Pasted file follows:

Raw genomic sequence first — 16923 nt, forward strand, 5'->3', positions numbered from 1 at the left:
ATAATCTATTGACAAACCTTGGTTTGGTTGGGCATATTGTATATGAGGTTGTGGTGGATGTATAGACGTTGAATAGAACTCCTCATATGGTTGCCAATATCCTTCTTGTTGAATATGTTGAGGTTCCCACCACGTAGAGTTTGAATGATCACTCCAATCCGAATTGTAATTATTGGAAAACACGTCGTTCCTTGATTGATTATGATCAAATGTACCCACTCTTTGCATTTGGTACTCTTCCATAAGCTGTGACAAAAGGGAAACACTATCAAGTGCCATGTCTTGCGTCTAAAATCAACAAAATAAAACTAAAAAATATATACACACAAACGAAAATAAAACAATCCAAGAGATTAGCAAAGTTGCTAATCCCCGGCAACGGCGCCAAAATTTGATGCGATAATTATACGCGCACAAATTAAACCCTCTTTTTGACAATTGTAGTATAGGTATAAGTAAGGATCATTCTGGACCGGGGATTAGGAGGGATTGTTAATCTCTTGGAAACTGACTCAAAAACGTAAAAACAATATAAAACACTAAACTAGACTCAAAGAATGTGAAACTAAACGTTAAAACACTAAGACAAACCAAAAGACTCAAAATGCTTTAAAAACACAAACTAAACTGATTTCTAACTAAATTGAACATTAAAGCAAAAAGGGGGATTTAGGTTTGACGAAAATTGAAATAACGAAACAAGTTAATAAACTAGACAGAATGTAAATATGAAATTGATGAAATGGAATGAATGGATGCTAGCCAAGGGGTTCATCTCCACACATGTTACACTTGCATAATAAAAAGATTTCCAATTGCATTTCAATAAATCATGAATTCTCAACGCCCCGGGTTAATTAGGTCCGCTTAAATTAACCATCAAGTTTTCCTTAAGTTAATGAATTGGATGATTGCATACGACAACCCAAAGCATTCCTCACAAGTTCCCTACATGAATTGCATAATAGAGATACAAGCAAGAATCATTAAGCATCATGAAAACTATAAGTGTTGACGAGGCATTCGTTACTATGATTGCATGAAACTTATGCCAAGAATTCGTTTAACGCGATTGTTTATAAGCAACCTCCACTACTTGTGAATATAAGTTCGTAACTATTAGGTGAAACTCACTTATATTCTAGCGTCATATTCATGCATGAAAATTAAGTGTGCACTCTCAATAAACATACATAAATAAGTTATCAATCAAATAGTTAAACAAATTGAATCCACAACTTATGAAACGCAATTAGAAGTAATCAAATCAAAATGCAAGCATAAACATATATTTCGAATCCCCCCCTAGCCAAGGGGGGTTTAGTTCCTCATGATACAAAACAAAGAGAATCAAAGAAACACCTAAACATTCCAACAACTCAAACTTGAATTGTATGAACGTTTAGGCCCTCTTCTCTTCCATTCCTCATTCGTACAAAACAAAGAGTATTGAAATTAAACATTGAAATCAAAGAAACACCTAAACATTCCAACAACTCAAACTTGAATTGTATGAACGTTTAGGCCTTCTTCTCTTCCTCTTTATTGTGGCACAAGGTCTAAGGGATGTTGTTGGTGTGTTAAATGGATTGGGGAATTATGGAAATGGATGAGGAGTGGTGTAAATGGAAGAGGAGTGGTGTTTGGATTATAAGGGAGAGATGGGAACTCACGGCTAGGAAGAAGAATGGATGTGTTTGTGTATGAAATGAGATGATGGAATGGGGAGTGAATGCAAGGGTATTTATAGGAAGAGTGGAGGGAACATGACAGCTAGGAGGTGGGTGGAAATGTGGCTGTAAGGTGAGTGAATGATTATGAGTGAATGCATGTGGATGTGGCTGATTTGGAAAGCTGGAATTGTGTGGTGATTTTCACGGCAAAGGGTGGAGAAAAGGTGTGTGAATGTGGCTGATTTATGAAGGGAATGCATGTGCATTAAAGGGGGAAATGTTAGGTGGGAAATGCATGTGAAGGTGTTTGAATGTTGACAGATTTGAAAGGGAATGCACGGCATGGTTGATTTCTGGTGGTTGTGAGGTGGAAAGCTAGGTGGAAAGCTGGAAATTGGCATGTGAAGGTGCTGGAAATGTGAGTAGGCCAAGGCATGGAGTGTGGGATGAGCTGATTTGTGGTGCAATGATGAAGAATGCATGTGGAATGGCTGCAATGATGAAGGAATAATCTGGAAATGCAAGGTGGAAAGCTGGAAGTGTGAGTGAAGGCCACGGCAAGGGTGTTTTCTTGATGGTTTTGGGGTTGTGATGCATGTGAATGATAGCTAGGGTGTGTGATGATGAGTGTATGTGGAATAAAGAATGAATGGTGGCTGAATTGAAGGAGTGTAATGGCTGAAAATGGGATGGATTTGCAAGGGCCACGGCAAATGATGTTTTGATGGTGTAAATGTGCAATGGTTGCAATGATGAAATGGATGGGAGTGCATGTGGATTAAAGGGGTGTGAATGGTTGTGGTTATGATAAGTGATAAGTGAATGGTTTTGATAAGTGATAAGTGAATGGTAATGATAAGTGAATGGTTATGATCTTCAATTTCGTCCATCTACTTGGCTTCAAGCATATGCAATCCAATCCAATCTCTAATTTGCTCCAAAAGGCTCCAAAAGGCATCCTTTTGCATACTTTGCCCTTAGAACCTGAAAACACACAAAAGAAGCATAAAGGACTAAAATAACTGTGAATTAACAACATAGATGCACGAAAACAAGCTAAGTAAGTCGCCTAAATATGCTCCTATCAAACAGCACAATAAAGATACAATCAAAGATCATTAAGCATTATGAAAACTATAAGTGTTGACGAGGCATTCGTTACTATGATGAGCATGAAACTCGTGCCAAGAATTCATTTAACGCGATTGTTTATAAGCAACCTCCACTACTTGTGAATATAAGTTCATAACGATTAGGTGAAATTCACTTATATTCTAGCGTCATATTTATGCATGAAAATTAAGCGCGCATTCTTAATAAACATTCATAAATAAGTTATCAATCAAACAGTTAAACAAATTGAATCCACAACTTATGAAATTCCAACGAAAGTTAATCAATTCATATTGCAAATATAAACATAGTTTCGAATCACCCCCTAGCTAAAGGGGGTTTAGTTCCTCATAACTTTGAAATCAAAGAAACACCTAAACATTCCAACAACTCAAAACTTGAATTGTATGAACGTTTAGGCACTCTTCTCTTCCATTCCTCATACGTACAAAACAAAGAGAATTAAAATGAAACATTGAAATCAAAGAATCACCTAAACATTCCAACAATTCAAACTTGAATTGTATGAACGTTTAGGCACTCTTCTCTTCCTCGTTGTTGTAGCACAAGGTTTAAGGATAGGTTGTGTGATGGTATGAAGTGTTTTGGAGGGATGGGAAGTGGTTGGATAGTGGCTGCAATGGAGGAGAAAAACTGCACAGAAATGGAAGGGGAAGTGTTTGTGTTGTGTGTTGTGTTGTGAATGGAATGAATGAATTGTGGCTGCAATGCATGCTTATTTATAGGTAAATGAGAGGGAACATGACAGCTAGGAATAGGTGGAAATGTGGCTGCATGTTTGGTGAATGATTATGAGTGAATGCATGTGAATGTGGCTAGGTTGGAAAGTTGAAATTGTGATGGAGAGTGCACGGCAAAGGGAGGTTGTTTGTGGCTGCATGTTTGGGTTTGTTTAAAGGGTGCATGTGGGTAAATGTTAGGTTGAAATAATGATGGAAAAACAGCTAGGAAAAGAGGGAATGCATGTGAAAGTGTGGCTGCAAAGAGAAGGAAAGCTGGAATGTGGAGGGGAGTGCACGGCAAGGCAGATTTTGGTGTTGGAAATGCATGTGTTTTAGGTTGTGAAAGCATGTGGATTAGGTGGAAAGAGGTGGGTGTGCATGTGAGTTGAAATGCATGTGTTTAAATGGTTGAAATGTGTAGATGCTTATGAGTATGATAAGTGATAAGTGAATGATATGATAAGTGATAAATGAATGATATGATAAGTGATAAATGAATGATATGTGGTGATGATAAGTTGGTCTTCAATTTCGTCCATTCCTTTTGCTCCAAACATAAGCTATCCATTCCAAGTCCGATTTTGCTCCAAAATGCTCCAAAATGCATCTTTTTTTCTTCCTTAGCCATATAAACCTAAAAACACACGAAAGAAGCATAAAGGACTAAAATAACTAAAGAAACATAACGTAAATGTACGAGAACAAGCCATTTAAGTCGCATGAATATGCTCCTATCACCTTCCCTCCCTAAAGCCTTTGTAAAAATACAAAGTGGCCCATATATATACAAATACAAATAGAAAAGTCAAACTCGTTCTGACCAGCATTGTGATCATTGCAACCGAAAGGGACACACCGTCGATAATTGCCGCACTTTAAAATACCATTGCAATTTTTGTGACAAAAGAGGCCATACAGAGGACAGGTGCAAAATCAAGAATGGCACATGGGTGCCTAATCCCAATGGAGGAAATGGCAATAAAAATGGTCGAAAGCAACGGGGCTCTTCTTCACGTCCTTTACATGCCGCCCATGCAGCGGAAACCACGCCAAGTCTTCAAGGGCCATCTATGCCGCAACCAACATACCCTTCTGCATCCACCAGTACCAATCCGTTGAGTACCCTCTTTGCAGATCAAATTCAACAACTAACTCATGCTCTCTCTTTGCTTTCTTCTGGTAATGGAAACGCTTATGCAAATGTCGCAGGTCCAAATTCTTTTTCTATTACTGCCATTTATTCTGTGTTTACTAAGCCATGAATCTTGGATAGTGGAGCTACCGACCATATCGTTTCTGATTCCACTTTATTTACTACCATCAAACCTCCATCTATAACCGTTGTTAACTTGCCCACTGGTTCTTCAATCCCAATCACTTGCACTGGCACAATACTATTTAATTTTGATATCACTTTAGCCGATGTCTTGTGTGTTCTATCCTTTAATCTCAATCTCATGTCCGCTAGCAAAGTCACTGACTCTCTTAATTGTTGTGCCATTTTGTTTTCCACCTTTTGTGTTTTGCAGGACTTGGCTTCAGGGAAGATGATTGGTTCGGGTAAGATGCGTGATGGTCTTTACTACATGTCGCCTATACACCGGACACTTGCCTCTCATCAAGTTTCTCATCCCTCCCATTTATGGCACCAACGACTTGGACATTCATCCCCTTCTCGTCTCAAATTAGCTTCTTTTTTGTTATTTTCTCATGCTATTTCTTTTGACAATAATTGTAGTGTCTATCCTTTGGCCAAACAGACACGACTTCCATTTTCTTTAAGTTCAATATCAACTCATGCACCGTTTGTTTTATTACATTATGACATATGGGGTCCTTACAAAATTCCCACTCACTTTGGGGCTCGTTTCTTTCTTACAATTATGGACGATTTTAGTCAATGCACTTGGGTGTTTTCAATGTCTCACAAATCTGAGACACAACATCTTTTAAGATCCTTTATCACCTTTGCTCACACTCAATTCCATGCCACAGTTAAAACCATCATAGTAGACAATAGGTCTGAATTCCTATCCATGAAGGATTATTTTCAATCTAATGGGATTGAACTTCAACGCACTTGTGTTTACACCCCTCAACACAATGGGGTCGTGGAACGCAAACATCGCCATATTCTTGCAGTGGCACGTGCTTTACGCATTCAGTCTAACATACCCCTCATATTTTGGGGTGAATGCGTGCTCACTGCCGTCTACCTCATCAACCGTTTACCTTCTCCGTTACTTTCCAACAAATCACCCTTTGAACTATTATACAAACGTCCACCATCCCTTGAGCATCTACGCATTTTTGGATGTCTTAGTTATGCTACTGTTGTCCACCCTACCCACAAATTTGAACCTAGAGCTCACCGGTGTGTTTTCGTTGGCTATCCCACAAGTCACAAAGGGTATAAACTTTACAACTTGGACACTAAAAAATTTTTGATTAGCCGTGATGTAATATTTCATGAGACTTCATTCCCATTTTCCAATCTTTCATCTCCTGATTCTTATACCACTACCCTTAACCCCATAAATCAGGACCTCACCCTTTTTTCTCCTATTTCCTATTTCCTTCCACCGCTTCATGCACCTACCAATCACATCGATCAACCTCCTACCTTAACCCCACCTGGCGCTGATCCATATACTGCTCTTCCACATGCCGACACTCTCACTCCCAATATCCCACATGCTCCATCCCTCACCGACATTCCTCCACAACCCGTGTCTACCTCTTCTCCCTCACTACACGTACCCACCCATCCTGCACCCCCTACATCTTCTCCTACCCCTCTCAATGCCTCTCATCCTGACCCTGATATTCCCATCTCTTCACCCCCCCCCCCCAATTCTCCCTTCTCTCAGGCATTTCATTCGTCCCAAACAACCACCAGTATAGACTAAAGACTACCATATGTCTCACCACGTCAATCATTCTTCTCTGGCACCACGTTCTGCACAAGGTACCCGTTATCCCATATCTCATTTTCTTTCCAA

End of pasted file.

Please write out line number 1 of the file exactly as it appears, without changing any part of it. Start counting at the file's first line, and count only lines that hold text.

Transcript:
Raw genomic sequence first — 16923 nt, forward strand, 5'->3', positions numbered from 1 at the left: